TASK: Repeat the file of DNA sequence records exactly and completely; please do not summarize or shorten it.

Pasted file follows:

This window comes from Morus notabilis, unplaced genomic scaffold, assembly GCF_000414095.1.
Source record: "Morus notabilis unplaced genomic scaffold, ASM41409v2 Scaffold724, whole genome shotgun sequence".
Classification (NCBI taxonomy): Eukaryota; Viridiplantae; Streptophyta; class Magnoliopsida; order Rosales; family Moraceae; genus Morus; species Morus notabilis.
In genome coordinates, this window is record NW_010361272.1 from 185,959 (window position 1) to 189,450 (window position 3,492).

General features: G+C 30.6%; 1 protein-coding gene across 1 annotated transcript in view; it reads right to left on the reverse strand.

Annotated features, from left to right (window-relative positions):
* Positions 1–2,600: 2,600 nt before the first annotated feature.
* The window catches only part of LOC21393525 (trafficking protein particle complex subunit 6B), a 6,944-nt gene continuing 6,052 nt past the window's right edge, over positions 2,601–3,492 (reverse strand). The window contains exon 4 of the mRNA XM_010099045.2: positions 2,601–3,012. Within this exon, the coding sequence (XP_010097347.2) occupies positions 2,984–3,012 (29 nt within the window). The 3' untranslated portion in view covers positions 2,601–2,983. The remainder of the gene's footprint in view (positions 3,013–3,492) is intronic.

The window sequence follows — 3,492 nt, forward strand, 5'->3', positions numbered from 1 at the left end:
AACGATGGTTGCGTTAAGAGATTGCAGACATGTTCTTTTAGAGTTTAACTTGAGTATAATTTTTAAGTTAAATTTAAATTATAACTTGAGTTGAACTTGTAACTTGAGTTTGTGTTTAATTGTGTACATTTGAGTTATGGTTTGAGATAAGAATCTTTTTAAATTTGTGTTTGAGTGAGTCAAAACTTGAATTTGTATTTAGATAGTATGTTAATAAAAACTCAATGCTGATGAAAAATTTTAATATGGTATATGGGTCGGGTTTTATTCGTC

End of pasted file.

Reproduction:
This window comes from Morus notabilis, unplaced genomic scaffold, assembly GCF_000414095.1.
Source record: "Morus notabilis unplaced genomic scaffold, ASM41409v2 Scaffold724, whole genome shotgun sequence".
Classification (NCBI taxonomy): Eukaryota; Viridiplantae; Streptophyta; class Magnoliopsida; order Rosales; family Moraceae; genus Morus; species Morus notabilis.
In genome coordinates, this window is record NW_010361272.1 from 185,959 (window position 1) to 189,450 (window position 3,492).

General features: G+C 30.6%; 1 protein-coding gene across 1 annotated transcript in view; it reads right to left on the reverse strand.

Annotated features, from left to right (window-relative positions):
* Positions 1–2,600: 2,600 nt before the first annotated feature.
* The window catches only part of LOC21393525 (trafficking protein particle complex subunit 6B), a 6,944-nt gene continuing 6,052 nt past the window's right edge, over positions 2,601–3,492 (reverse strand). The window contains exon 4 of the mRNA XM_010099045.2: positions 2,601–3,012. Within this exon, the coding sequence (XP_010097347.2) occupies positions 2,984–3,012 (29 nt within the window). The 3' untranslated portion in view covers positions 2,601–2,983. The remainder of the gene's footprint in view (positions 3,013–3,492) is intronic.

The window sequence follows — 3,492 nt, forward strand, 5'->3', positions numbered from 1 at the left end:
AACGATGGTTGCGTTAAGAGATTGCAGACATGTTCTTTTAGAGTTTAACTTGAGTATAATTTTTAAGTTAAATTTAAATTATAACTTGAGTTGAACTTGTAACTTGAGTTTGTGTTTAATTGTGTACATTTGAGTTATGGTTTGAGATAAGAATCTTTTTAAATTTGTGTTTGAGTGAGTCAAAACTTGAATTTGTATTTAGATAGTATGTTAATAAAAACTCAATGCTGATGAAAAATTTTAATATGGTATATGGGTCGGGTTTTATTCGTC